By Asad Mirza
An alleged un-Islamic practice has mushroomed in Saudi Arabia, with wider societal and moral implications, while the Saudi authorities remain indifferent to it.
The Saudi society currently is facing a dilemma bordering on societal norms, morals and Sharia. This peculiar situation has developed mainly due to the increase in number of Zawaz Al-Misyar or Misyar marriages in the Kingdom.
A Misyar marriage is considered legal across Arab countries, but is not favoured upon due to its immoral basis, though legally it stands the trial of Sharia. Its opponents say that no reference to such marriage is found in the Holy Quran or Ahadith (the saying and practices of the Prophet Muhammad). They further put it at par with Muttah marriage, which is prevalent amongst the Imamiyyah Shias.
What is Misyar?
Basically, Misyar is a contract under which the husband and wife give up several rights by their own free will, such as living together, equal division of nights between wives, the wife’s rights to housing, and maintenance money (nafaqa), and the husband’s right to home-keeping and access etc.
The couple continue to live separately from each other, as before their marriage, but get together regularly, often for sexual relations in a permissible and halal manner. Although allowed in some Muslim countries, Misyar is not popular with many because women lose nearly all their rights in this confidential marriage. A large number of such marriages end up in divorce.
A Saudi study conducted by Mada Bint Abdul Rahman Al Qurashi at the King Saud University confirmed the necessity of working to reduce the exorbitant costs of marriage so that some men do not have to resort to a Misyar marriage for economic motives. The study stressed the need not to increase the ‘mehr’ (gifts and money given by husband to his wife after the nikah), as it is one of the main reasons for the spread of Misyar marriage in Saudi society, particularly among not well-off young Saudis.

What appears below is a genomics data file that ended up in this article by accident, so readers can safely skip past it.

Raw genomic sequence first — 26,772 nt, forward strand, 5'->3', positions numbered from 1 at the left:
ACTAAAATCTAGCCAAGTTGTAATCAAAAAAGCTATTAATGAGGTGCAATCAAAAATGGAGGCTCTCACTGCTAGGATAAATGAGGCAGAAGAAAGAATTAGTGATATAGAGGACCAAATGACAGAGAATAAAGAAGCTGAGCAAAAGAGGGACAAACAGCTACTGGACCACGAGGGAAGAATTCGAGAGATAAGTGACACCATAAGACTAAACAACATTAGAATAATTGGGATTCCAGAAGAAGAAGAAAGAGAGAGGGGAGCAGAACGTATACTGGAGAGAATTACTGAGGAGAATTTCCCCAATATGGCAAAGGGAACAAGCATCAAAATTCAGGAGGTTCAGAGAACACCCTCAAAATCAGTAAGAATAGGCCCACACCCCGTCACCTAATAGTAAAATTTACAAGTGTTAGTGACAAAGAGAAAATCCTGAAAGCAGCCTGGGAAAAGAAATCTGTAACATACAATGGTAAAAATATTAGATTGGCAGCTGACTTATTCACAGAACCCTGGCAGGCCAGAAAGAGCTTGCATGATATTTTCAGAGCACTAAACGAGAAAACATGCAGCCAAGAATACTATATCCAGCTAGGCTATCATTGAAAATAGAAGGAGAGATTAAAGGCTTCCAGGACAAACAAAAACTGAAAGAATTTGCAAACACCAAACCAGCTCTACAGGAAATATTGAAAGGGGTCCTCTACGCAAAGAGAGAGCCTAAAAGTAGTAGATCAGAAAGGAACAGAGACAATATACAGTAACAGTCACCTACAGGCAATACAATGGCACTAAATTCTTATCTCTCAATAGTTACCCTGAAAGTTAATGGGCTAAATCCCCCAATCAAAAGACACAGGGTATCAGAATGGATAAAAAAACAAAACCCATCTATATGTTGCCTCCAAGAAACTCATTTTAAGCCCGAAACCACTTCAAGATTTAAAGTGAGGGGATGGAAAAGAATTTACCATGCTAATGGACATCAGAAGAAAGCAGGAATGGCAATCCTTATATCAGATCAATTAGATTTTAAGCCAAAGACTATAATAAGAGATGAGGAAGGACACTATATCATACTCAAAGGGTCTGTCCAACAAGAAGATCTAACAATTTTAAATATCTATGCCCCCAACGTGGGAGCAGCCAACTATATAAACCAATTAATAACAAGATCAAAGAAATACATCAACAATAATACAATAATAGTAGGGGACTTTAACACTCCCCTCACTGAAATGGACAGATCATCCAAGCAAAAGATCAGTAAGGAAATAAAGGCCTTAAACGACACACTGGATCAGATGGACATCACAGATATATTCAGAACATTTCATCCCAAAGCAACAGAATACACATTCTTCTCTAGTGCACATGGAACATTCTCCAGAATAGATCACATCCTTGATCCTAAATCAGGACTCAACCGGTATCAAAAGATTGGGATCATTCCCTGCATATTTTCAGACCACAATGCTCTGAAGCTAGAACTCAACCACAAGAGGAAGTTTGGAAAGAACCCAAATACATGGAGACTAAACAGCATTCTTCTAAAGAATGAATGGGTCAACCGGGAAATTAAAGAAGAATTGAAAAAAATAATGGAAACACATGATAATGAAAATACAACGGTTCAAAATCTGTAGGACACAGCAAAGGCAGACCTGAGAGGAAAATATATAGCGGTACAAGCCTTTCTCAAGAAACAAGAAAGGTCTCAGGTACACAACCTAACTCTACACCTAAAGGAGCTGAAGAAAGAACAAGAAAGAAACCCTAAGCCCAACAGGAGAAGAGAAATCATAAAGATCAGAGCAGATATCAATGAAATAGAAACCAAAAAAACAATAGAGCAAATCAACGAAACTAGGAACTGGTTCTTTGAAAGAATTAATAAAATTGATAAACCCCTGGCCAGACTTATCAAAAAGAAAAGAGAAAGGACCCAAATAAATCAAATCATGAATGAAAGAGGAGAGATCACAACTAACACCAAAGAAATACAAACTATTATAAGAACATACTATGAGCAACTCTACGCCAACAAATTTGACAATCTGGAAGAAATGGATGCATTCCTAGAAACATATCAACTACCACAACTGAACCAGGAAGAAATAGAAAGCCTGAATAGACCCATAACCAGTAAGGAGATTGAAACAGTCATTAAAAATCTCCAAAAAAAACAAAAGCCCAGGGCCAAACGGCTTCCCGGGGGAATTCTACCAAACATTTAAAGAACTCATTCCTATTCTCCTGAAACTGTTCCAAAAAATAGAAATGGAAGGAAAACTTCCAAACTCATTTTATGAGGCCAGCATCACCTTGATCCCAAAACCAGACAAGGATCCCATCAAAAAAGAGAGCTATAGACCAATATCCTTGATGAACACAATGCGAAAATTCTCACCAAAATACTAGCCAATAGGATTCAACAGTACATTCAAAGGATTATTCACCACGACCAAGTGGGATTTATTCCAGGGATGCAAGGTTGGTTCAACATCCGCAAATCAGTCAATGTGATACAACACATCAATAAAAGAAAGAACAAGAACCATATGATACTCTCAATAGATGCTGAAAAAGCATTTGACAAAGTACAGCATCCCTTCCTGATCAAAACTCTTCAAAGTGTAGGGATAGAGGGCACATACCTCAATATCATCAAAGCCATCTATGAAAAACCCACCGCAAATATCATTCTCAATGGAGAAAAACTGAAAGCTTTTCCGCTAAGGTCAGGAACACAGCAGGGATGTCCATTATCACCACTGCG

The Saudi study showed that one of the reasons for husbands resorting to Misyar marriage is that most Saudi women do not accept the idea of polygamy. The study further called for conducting studies aimed at uncovering the reasons for the spread of a Misyar marriage among different segments and groups of the Saudi society in different cities of the Kingdom, so a proper strategy could be formed and a campaign started against it.
It showed that women often resort to Misyar marriage, forfeiting their right to maintenance and overnight stay, in order to obtain a husband who provides her with the life needs that were difficult for her, and that most divorced women resort to Misyar marriage because of their desire to marry and chastity, as well as the woman’s desire to move and travel freely.
Even the Saudi government is aware of the ill effects of Misyar, Al Watan newspaper quoting government sources reported in 2018 that such marriages are often short-lived, with most ending in divorce from anywhere between 14 and 60 days.
Some time back a prominent Riyadh cleric attributed its proliferation to men unwilling to shoulder the full responsibilities of polygamous marriage, which is permitted in Islam as long as all wives are treated equally.